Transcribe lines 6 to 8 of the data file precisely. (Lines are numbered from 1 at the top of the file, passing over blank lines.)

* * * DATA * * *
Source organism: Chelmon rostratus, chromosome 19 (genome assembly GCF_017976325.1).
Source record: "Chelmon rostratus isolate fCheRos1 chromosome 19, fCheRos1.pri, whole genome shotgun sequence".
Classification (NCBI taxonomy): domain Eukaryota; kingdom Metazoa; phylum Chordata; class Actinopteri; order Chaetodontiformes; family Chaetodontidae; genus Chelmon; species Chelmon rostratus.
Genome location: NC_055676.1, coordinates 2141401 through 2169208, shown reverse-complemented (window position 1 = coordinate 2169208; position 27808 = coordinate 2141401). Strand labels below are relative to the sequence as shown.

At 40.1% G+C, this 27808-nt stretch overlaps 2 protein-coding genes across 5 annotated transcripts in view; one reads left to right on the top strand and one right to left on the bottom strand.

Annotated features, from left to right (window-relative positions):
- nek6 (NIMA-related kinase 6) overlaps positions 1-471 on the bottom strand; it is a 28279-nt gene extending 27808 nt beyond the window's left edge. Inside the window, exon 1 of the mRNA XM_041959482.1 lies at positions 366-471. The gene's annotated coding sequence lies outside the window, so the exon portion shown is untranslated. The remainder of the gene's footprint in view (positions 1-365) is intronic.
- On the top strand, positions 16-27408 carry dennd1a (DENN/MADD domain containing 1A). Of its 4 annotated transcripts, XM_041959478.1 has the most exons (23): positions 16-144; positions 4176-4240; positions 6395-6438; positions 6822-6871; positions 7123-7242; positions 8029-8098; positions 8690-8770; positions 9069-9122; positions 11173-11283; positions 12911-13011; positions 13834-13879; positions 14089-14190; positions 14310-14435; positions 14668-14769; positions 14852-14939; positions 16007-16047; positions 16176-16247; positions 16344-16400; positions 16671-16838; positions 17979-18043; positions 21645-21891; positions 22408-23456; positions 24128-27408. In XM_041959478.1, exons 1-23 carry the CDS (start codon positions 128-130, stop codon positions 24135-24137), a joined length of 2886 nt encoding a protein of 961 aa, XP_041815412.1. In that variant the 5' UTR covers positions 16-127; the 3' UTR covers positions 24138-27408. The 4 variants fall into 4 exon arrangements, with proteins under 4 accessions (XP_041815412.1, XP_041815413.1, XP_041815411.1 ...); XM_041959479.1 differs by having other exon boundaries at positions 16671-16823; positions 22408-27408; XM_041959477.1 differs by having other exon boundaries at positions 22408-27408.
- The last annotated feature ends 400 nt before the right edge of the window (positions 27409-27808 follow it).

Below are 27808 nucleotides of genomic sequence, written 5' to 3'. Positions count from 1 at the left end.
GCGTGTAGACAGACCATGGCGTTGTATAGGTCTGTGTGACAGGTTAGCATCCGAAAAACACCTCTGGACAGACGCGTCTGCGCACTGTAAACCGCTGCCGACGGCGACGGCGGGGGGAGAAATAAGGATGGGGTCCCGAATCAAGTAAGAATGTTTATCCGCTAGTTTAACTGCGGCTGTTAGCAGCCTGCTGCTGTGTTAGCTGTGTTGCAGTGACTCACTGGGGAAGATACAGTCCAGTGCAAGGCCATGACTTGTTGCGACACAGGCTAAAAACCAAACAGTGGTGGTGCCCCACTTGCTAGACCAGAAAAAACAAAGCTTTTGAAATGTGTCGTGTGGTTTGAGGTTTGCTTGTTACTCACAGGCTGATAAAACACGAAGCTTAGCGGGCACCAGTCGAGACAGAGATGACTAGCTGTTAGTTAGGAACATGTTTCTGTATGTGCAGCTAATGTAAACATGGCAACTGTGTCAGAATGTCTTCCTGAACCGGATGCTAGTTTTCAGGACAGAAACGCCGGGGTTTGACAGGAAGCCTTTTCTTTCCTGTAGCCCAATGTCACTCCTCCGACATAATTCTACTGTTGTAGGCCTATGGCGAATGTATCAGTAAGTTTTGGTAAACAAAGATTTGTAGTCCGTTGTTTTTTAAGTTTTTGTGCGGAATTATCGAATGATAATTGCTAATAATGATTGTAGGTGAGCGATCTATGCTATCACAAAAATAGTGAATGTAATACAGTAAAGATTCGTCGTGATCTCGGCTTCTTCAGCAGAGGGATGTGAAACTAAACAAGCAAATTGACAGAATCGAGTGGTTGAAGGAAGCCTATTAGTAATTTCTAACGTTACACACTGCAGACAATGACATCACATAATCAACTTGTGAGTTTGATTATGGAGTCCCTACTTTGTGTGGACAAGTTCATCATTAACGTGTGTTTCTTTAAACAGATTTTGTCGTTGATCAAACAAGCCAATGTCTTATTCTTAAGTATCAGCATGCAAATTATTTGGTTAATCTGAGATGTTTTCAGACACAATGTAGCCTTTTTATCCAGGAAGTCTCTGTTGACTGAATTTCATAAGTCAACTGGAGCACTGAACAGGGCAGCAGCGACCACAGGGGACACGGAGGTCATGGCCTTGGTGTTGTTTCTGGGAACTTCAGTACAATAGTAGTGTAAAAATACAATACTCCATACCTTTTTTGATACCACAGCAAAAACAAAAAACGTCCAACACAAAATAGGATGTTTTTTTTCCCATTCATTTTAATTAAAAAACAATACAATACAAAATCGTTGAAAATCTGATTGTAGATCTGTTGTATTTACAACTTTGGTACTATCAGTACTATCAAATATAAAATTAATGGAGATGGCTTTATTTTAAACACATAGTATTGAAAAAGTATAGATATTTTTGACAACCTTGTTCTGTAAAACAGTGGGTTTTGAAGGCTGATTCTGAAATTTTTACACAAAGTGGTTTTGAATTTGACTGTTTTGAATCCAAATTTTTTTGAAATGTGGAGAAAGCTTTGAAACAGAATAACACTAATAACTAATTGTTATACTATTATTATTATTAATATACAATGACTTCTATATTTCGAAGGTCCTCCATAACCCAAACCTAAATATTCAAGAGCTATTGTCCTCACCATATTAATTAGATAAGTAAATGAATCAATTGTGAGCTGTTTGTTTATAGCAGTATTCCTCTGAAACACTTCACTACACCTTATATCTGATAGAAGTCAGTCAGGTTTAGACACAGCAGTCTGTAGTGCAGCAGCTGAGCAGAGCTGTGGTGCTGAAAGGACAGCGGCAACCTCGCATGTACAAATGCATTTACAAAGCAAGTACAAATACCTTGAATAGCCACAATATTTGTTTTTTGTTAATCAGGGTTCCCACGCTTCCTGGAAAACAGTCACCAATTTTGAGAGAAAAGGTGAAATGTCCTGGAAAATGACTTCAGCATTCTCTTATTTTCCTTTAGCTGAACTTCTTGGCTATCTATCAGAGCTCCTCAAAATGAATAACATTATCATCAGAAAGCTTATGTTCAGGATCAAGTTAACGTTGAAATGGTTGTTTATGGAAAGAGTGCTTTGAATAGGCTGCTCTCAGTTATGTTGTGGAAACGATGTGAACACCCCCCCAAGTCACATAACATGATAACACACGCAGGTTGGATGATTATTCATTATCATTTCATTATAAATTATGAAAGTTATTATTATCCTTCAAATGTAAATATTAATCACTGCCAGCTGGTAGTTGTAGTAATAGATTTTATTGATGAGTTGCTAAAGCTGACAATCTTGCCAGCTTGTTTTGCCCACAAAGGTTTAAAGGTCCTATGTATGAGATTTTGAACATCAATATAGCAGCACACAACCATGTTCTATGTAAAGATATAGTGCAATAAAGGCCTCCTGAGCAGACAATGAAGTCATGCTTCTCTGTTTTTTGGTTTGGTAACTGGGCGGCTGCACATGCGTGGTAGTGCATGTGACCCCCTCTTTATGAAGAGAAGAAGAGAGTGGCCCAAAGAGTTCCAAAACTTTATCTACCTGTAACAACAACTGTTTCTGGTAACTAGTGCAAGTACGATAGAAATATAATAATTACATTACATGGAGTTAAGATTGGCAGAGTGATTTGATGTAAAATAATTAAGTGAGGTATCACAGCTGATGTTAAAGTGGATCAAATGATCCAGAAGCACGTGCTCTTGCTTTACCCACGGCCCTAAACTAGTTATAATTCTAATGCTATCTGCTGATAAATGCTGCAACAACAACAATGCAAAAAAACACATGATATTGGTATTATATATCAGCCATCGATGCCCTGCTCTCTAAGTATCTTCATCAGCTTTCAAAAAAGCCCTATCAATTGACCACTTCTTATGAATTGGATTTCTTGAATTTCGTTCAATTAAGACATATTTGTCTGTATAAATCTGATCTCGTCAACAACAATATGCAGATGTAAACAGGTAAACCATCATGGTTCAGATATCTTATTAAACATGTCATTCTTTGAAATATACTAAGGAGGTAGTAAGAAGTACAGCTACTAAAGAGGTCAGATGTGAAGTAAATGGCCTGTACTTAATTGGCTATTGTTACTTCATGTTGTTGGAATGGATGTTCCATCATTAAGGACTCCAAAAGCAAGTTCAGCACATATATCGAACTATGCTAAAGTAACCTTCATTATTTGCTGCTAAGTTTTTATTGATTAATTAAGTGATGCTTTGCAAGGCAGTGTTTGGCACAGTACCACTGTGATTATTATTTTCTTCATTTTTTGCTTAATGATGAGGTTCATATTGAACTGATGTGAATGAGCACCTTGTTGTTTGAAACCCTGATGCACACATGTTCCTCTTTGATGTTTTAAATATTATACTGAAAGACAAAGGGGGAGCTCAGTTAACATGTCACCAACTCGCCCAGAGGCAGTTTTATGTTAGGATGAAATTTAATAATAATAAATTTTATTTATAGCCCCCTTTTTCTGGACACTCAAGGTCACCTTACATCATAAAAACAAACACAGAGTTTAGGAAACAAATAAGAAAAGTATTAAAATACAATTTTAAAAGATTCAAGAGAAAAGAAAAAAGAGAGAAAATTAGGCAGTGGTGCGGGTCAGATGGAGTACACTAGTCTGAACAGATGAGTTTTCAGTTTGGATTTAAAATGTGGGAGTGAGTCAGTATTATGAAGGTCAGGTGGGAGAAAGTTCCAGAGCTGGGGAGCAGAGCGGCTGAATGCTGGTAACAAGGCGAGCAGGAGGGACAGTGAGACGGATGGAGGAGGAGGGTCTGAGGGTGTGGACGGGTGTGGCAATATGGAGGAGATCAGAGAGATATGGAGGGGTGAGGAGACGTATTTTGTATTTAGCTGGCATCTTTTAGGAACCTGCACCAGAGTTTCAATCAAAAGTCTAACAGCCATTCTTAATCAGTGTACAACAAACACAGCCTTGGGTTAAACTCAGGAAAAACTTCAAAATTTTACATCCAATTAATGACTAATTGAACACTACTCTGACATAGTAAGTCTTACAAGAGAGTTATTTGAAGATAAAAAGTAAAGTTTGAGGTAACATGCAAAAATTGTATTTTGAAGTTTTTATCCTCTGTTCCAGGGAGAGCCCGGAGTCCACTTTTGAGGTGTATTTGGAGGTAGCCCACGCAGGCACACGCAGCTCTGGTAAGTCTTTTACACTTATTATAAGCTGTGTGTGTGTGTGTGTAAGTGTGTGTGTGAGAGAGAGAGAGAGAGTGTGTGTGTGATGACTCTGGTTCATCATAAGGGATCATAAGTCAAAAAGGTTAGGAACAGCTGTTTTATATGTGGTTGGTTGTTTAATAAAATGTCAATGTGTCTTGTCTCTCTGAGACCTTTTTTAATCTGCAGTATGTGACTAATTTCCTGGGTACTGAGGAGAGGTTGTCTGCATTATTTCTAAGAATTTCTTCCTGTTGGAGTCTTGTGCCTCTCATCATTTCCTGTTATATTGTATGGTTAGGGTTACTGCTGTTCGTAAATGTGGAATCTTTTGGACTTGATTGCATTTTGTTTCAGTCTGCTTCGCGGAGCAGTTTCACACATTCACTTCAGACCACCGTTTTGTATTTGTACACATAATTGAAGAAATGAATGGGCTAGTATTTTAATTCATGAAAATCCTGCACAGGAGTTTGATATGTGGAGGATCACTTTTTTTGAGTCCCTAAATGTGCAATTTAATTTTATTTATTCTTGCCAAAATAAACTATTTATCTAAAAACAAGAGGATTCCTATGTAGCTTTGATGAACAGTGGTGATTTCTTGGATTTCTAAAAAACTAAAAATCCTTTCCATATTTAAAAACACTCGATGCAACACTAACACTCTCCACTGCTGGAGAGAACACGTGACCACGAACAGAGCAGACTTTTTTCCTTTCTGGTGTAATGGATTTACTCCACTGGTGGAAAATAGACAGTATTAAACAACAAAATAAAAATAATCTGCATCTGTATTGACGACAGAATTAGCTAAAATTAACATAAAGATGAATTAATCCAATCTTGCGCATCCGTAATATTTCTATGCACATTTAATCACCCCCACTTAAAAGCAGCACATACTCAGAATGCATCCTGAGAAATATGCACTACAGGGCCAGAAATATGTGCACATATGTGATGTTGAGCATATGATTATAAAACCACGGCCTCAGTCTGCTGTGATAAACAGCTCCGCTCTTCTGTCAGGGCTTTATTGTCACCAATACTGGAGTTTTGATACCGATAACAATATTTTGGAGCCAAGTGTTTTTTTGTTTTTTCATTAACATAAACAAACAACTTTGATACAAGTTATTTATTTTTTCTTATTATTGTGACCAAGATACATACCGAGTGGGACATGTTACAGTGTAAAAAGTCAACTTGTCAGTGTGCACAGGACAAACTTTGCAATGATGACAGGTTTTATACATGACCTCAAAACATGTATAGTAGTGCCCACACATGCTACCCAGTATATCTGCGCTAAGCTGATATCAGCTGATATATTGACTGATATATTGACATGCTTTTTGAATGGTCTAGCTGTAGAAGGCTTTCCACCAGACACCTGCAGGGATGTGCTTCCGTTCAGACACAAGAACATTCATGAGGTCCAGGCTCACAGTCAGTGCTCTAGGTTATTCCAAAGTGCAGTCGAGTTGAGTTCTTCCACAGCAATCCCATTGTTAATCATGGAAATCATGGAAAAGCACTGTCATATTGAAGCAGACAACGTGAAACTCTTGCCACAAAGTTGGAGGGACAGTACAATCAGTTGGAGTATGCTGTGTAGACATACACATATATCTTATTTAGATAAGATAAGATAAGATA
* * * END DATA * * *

Annotated features, from left to right (window-relative positions):
- nek6 (NIMA-related kinase 6) overlaps positions 1-471 on the bottom strand; it is a 28279-nt gene extending 27808 nt beyond the window's left edge. Inside the window, exon 1 of the mRNA XM_041959482.1 lies at positions 366-471. The gene's annotated coding sequence lies outside the window, so the exon portion shown is untranslated. The remainder of the gene's footprint in view (positions 1-365) is intronic.
- On the top strand, positions 16-27408 carry dennd1a (DENN/MADD domain containing 1A). Of its 4 annotated transcripts, XM_041959478.1 has the most exons (23): positions 16-144; positions 4176-4240; positions 6395-6438; positions 6822-6871; positions 7123-7242; positions 8029-8098; positions 8690-8770; positions 9069-9122; positions 11173-11283; positions 12911-13011; positions 13834-13879; positions 14089-14190; positions 14310-14435; positions 14668-14769; positions 14852-14939; positions 16007-16047; positions 16176-16247; positions 16344-16400; positions 16671-16838; positions 17979-18043; positions 21645-21891; positions 22408-23456; positions 24128-27408. In XM_041959478.1, exons 1-23 carry the CDS (start codon positions 128-130, stop codon positions 24135-24137), a joined length of 2886 nt encoding a protein of 961 aa, XP_041815412.1. In that variant the 5' UTR covers positions 16-127; the 3' UTR covers positions 24138-27408. The 4 variants fall into 4 exon arrangements, with proteins under 4 accessions (XP_041815412.1, XP_041815413.1, XP_041815411.1 ...); XM_041959479.1 differs by having other exon boundaries at positions 16671-16823; positions 22408-27408; XM_041959477.1 differs by having other exon boundaries at positions 22408-27408.